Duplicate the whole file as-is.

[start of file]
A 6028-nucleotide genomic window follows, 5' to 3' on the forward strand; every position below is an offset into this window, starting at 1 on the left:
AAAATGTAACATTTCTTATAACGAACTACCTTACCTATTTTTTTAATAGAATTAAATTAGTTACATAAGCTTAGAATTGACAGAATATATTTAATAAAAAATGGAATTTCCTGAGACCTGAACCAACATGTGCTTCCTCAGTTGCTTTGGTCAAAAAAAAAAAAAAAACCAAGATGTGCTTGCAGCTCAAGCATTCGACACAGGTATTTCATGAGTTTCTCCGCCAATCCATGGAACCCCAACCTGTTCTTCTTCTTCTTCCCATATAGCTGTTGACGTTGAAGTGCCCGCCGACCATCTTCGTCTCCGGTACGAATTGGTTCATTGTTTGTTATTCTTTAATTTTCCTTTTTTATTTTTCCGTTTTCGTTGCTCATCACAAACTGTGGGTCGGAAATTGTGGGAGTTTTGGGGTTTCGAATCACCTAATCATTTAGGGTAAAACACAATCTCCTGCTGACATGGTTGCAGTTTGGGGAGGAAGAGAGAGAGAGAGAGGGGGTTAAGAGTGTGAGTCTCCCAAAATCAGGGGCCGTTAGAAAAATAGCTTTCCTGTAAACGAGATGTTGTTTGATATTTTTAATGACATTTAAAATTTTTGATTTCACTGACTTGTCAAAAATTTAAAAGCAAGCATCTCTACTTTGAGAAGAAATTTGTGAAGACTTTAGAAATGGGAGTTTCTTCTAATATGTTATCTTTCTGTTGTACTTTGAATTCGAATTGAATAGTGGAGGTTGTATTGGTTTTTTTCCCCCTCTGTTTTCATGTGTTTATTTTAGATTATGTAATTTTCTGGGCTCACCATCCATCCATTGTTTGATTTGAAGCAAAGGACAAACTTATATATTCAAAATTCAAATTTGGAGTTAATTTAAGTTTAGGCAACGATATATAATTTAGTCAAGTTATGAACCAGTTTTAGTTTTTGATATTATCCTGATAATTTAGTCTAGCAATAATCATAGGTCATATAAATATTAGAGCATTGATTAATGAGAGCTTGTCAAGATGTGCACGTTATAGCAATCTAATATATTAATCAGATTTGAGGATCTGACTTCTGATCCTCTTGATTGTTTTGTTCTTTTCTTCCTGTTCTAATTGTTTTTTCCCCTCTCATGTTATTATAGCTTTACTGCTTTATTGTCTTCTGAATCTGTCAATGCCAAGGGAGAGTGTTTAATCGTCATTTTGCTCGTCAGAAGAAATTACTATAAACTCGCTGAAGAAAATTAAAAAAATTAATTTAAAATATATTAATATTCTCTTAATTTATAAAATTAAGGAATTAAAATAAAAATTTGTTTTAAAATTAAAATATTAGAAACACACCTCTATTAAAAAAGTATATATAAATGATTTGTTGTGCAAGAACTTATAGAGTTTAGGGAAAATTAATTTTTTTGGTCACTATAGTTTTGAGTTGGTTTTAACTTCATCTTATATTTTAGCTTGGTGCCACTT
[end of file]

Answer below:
A 6028-nucleotide genomic window follows, 5' to 3' on the forward strand; every position below is an offset into this window, starting at 1 on the left:
AAAATGTAACATTTCTTATAACGAACTACCTTACCTATTTTTTTAATAGAATTAAATTAGTTACATAAGCTTAGAATTGACAGAATATATTTAATAAAAAATGGAATTTCCTGAGACCTGAACCAACATGTGCTTCCTCAGTTGCTTTGGTCAAAAAAAAAAAAAAAACCAAGATGTGCTTGCAGCTCAAGCATTCGACACAGGTATTTCATGAGTTTCTCCGCCAATCCATGGAACCCCAACCTGTTCTTCTTCTTCTTCCCATATAGCTGTTGACGTTGAAGTGCCCGCCGACCATCTTCGTCTCCGGTACGAATTGGTTCATTGTTTGTTATTCTTTAATTTTCCTTTTTTATTTTTCCGTTTTCGTTGCTCATCACAAACTGTGGGTCGGAAATTGTGGGAGTTTTGGGGTTTCGAATCACCTAATCATTTAGGGTAAAACACAATCTCCTGCTGACATGGTTGCAGTTTGGGGAGGAAGAGAGAGAGAGAGAGGGGGTTAAGAGTGTGAGTCTCCCAAAATCAGGGGCCGTTAGAAAAATAGCTTTCCTGTAAACGAGATGTTGTTTGATATTTTTAATGACATTTAAAATTTTTGATTTCACTGACTTGTCAAAAATTTAAAAGCAAGCATCTCTACTTTGAGAAGAAATTTGTGAAGACTTTAGAAATGGGAGTTTCTTCTAATATGTTATCTTTCTGTTGTACTTTGAATTCGAATTGAATAGTGGAGGTTGTATTGGTTTTTTTCCCCCTCTGTTTTCATGTGTTTATTTTAGATTATGTAATTTTCTGGGCTCACCATCCATCCATTGTTTGATTTGAAGCAAAGGACAAACTTATATATTCAAAATTCAAATTTGGAGTTAATTTAAGTTTAGGCAACGATATATAATTTAGTCAAGTTATGAACCAGTTTTAGTTTTTGATATTATCCTGATAATTTAGTCTAGCAATAATCATAGGTCATATAAATATTAGAGCATTGATTAATGAGAGCTTGTCAAGATGTGCACGTTATAGCAATCTAATATATTAATCAGATTTGAGGATCTGACTTCTGATCCTCTTGATTGTTTTGTTCTTTTCTTCCTGTTCTAATTGTTTTTTCCCCTCTCATGTTATTATAGCTTTACTGCTTTATTGTCTTCTGAATCTGTCAATGCCAAGGGAGAGTGTTTAATCGTCATTTTGCTCGTCAGAAGAAATTACTATAAACTCGCTGAAGAAAATTAAAAAAATTAATTTAAAATATATTAATATTCTCTTAATTTATAAAATTAAGGAATTAAAATAAAAATTTGTTTTAAAATTAAAATATTAGAAACACACCTCTATTAAAAAAGTATATATAAATGATTTGTTGTGCAAGAACTTATAGAGTTTAGGGAAAATTAATTTTTTTGGTCACTATAGTTTTGAGTTGGTTTTAACTTCATCTTATATTTTAGCTTGGTGCCACTT